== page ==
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Are Centrioles Found in Plant Cells?

By John Brennan
Plant cells do not have centrioles.
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Plant cells and animal cells share a common ancestor and thus many similarities. At the same time, they also exhibit fundamental differences. Unlike animal cells, for example, plant cells lack centrioles.


In animal cells, the centrosome serves to organize microtubules, major components of the cell's cytoskeleton, and plays an important role in cell division. The centrosome is composed of two centrioles, each of which contains nine bundles of microtubules. Microtubules are hollow cylindrical polymers of a protein called tubulin.


Plant cells do not contain centrioles. Their microtubules emanate from structures or regions called microtubule-organizing centers, or MTOCs, but do not have the centrioles found in animal cells.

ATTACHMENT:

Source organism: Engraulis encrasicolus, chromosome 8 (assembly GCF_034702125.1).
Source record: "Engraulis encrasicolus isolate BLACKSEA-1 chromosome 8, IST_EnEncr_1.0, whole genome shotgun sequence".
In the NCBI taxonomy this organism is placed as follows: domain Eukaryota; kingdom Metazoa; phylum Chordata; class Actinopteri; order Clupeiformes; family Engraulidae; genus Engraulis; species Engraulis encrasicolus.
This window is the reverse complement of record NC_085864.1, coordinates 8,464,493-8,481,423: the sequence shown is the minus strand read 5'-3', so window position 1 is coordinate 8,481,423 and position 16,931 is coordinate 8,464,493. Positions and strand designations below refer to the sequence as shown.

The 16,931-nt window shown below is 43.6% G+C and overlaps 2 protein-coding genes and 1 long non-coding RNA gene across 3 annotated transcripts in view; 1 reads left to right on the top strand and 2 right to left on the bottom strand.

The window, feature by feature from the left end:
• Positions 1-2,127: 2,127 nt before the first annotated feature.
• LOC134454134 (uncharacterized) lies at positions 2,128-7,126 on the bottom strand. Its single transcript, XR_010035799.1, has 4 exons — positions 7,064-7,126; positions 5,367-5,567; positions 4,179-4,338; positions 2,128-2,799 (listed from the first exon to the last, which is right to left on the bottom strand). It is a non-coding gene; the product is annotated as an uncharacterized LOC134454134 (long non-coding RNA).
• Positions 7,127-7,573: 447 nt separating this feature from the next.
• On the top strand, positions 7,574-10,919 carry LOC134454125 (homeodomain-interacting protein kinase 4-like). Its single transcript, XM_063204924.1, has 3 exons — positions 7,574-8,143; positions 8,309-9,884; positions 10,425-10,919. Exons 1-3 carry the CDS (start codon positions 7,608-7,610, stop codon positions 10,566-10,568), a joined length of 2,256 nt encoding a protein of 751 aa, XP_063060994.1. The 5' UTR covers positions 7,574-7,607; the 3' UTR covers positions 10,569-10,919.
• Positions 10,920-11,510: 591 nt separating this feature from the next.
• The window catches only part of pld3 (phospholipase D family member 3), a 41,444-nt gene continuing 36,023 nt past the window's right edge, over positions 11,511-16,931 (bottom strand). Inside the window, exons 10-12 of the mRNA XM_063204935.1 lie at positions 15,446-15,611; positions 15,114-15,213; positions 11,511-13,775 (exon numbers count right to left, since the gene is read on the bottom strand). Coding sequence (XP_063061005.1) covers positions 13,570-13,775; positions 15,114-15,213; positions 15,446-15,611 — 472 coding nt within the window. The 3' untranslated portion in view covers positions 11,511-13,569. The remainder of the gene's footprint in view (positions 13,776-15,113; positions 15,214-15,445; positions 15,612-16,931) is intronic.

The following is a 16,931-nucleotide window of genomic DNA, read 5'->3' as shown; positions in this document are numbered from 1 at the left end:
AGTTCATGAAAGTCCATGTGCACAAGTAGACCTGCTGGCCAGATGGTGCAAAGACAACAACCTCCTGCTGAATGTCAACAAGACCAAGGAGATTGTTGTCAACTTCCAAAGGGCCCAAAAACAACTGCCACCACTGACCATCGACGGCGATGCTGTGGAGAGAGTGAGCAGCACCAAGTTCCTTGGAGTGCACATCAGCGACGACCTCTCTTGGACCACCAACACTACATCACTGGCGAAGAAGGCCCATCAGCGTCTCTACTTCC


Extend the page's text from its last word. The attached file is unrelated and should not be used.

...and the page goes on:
During cell division, centrosomes in animals act as organizing centers for the microtubules that pull the chromosomes apart, ensuring that each daughter cell receives a copy of each chromosome. Plant cells must accomplish the same task during mitosis, but they do so without centriole-containing centromeres; the microtubules emanate from other MTOCs instead.


About the Author


Based in San Diego, John Brennan has been writing about science and the environment since 2006. His articles have appeared in "Plenty," "San Diego Reader," "Santa Barbara Independent" and "East Bay Monthly." Brennan holds a Bachelor of Science in biology from the University of California, San Diego.